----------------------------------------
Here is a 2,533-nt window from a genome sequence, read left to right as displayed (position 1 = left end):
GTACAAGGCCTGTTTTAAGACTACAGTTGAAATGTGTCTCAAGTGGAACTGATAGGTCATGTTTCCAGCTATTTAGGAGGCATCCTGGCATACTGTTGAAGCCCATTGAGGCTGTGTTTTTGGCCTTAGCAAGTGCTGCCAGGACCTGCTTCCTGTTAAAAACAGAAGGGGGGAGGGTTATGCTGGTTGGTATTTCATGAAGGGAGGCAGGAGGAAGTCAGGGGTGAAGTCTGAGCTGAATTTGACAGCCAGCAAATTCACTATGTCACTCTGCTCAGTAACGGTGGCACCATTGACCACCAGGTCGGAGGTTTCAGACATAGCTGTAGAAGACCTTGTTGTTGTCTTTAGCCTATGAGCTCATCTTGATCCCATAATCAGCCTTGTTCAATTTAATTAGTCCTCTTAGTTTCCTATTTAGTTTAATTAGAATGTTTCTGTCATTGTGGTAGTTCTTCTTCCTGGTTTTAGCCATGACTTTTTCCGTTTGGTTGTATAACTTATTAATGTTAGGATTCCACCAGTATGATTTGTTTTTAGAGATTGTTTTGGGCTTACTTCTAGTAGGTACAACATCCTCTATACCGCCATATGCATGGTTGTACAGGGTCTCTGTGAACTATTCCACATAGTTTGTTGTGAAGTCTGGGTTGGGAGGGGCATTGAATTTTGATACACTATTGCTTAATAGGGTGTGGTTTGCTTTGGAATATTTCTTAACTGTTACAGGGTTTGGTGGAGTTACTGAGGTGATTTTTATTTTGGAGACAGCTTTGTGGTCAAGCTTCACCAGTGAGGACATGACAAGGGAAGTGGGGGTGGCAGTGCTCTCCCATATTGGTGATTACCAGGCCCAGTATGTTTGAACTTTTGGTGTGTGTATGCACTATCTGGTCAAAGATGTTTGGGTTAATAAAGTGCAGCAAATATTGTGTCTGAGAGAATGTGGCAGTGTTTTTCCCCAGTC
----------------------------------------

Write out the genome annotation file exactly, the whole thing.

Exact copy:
Here is a 2,533-nt window from a genome sequence, read left to right as displayed (position 1 = left end):
GTACAAGGCCTGTTTTAAGACTACAGTTGAAATGTGTCTCAAGTGGAACTGATAGGTCATGTTTCCAGCTATTTAGGAGGCATCCTGGCATACTGTTGAAGCCCATTGAGGCTGTGTTTTTGGCCTTAGCAAGTGCTGCCAGGACCTGCTTCCTGTTAAAAACAGAAGGGGGGAGGGTTATGCTGGTTGGTATTTCATGAAGGGAGGCAGGAGGAAGTCAGGGGTGAAGTCTGAGCTGAATTTGACAGCCAGCAAATTCACTATGTCACTCTGCTCAGTAACGGTGGCACCATTGACCACCAGGTCGGAGGTTTCAGACATAGCTGTAGAAGACCTTGTTGTTGTCTTTAGCCTATGAGCTCATCTTGATCCCATAATCAGCCTTGTTCAATTTAATTAGTCCTCTTAGTTTCCTATTTAGTTTAATTAGAATGTTTCTGTCATTGTGGTAGTTCTTCTTCCTGGTTTTAGCCATGACTTTTTCCGTTTGGTTGTATAACTTATTAATGTTAGGATTCCACCAGTATGATTTGTTTTTAGAGATTGTTTTGGGCTTACTTCTAGTAGGTACAACATCCTCTATACCGCCATATGCATGGTTGTACAGGGTCTCTGTGAACTATTCCACATAGTTTGTTGTGAAGTCTGGGTTGGGAGGGGCATTGAATTTTGATACACTATTGCTTAATAGGGTGTGGTTTGCTTTGGAATATTTCTTAACTGTTACAGGGTTTGGTGGAGTTACTGAGGTGATTTTTATTTTGGAGACAGCTTTGTGGTCAAGCTTCACCAGTGAGGACATGACAAGGGAAGTGGGGGTGGCAGTGCTCTCCCATATTGGTGATTACCAGGCCCAGTATGTTTGAACTTTTGGTGTGTGTATGCACTATCTGGTCAAAGATGTTTGGGTTAATAAAGTGCAGCAAATATTGTGTCTGAGAGAATGTGGCAGTGTTTTTCCCCAGTC